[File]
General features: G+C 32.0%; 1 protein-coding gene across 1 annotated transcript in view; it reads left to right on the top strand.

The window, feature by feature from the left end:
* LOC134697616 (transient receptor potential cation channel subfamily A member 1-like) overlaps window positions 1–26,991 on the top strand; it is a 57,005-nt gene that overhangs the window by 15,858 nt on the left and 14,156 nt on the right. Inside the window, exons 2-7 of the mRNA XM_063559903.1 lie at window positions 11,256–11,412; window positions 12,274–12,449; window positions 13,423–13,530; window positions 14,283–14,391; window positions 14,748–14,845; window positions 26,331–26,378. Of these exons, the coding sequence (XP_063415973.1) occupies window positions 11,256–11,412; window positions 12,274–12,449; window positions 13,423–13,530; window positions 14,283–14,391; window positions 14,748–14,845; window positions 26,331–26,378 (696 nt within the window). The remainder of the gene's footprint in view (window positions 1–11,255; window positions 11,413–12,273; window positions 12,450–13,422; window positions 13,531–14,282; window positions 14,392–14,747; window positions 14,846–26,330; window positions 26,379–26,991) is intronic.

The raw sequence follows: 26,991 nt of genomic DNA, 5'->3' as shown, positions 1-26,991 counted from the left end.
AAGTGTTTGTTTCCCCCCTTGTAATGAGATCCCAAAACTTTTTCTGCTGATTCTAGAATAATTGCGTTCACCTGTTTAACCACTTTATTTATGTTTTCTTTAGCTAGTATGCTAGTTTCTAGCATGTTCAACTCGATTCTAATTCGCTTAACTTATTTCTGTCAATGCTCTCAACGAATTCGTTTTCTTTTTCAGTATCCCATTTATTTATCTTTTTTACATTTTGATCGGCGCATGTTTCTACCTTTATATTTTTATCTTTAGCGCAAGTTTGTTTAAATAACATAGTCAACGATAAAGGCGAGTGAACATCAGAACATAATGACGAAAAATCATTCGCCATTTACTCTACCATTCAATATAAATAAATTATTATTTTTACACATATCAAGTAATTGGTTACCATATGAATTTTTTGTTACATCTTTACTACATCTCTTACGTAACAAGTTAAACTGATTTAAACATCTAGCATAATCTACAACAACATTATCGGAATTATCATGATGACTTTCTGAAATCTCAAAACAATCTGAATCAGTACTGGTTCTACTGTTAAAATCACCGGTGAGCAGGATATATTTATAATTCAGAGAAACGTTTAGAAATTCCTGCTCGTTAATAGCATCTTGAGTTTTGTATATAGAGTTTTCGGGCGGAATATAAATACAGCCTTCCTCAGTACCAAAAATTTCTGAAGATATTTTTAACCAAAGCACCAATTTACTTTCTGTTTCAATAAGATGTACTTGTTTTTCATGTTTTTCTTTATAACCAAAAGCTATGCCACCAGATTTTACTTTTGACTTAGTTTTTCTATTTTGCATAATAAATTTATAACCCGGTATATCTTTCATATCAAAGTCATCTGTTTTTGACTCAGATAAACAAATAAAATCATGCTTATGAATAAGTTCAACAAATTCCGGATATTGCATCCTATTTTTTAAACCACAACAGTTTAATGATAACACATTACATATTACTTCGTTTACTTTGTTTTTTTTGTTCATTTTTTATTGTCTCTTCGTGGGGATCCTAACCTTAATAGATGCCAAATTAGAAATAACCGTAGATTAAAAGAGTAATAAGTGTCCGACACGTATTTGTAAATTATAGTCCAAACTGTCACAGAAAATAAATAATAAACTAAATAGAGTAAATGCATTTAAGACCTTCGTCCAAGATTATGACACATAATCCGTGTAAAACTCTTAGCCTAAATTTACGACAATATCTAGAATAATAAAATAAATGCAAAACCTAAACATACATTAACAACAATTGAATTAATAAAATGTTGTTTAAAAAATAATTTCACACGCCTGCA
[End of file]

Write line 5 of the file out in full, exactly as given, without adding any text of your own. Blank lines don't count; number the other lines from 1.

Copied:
AAGTGTTTGTTTCCCCCCTTGTAATGAGATCCCAAAACTTTTTCTGCTGATTCTAGAATAATTGCGTTCACCTGTTTAACCACTTTATTTATGTTTTCTTTAGCTAGTATGCTAGTTTCTAGCATGTTCAACTCGATTCTAATTCGCTTAACTTATTTCTGTCAATGCTCTCAACGAATTCGTTTTCTTTTTCAGTATCCCATTTATTTATCTTTTTTACATTTTGATCGGCGCATGTTTCTACCTTTATATTTTTATCTTTAGCGCAAGTTTGTTTAAATAACATAGTCAACGATAAAGGCGAGTGAACATCAGAACATAATGACGAAAAATCATTCGCCATTTACTCTACCATTCAATATAAATAAATTATTATTTTTACACATATCAAGTAATTGGTTACCATATGAATTTTTTGTTACATCTTTACTACATCTCTTACGTAACAAGTTAAACTGATTTAAACATCTAGCATAATCTACAACAACATTATCGGAATTATCATGATGACTTTCTGAAATCTCAAAACAATCTGAATCAGTACTGGTTCTACTGTTAAAATCACCGGTGAGCAGGATATATTTATAATTCAGAGAAACGTTTAGAAATTCCTGCTCGTTAATAGCATCTTGAGTTTTGTATATAGAGTTTTCGGGCGGAATATAAATACAGCCTTCCTCAGTACCAAAAATTTCTGAAGATATTTTTAACCAAAGCACCAATTTACTTTCTGTTTCAATAAGATGTACTTGTTTTTCATGTTTTTCTTTATAACCAAAAGCTATGCCACCAGATTTTACTTTTGACTTAGTTTTTCTATTTTGCATAATAAATTTATAACCCGGTATATCTTTCATATCAAAGTCATCTGTTTTTGACTCAGATAAACAAATAAAATCATGCTTATGAATAAGTTCAACAAATTCCGGATATTGCATCCTATTTTTTAAACCACAACAGTTTAATGATAACACATTACATATTACTTCGTTTACTTTGTTTTTTTTGTTCATTTTTTATTGTCTCTTCGTGGGGATCCTAACCTTAATAGATGCCAAATTAGAAATAACCGTAGATTAAAAGAGTAATAAGTGTCCGACACGTATTTGTAAATTATAGTCCAAACTGTCACAGAAAATAAATAATAAACTAAATAGAGTAAATGCATTTAAGACCTTCGTCCAAGATTATGACACATAATCCGTGTAAAACTCTTAGCCTAAATTTACGACAATATCTAGAATAATAAAATAAATGCAAAACCTAAACATACATTAACAACAATTGAATTAATAAAATGTTGTTTAAAAAATAATTTCACACGCCTGCA